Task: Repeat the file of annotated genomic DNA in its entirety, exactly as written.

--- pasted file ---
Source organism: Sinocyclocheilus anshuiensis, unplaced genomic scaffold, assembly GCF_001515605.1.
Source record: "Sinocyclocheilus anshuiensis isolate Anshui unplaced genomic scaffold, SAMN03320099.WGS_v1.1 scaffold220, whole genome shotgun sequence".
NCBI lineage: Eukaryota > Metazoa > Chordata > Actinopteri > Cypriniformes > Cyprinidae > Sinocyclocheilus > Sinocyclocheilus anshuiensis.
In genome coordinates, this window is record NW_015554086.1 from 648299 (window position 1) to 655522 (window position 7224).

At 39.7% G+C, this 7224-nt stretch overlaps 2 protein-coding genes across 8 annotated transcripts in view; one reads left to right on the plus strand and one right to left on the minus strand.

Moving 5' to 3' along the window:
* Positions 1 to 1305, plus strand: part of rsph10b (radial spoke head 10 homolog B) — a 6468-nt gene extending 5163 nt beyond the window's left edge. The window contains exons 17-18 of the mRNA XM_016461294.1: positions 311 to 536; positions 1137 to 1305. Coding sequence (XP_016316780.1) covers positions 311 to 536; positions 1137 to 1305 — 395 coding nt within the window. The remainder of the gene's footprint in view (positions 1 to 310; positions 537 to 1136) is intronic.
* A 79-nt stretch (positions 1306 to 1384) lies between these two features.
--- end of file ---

Source organism: Sinocyclocheilus anshuiensis, unplaced genomic scaffold, assembly GCF_001515605.1.
Source record: "Sinocyclocheilus anshuiensis isolate Anshui unplaced genomic scaffold, SAMN03320099.WGS_v1.1 scaffold220, whole genome shotgun sequence".
NCBI lineage: Eukaryota > Metazoa > Chordata > Actinopteri > Cypriniformes > Cyprinidae > Sinocyclocheilus > Sinocyclocheilus anshuiensis.
In genome coordinates, this window is record NW_015554086.1 from 648299 (window position 1) to 655522 (window position 7224).

At 39.7% G+C, this 7224-nt stretch overlaps 2 protein-coding genes across 8 annotated transcripts in view; one reads left to right on the plus strand and one right to left on the minus strand.

Moving 5' to 3' along the window:
* Positions 1 to 1305, plus strand: part of rsph10b (radial spoke head 10 homolog B) — a 6468-nt gene extending 5163 nt beyond the window's left edge. The window contains exons 17-18 of the mRNA XM_016461294.1: positions 311 to 536; positions 1137 to 1305. Coding sequence (XP_016316780.1) covers positions 311 to 536; positions 1137 to 1305 — 395 coding nt within the window. The remainder of the gene's footprint in view (positions 1 to 310; positions 537 to 1136) is intronic.
* A 79-nt stretch (positions 1306 to 1384) lies between these two features.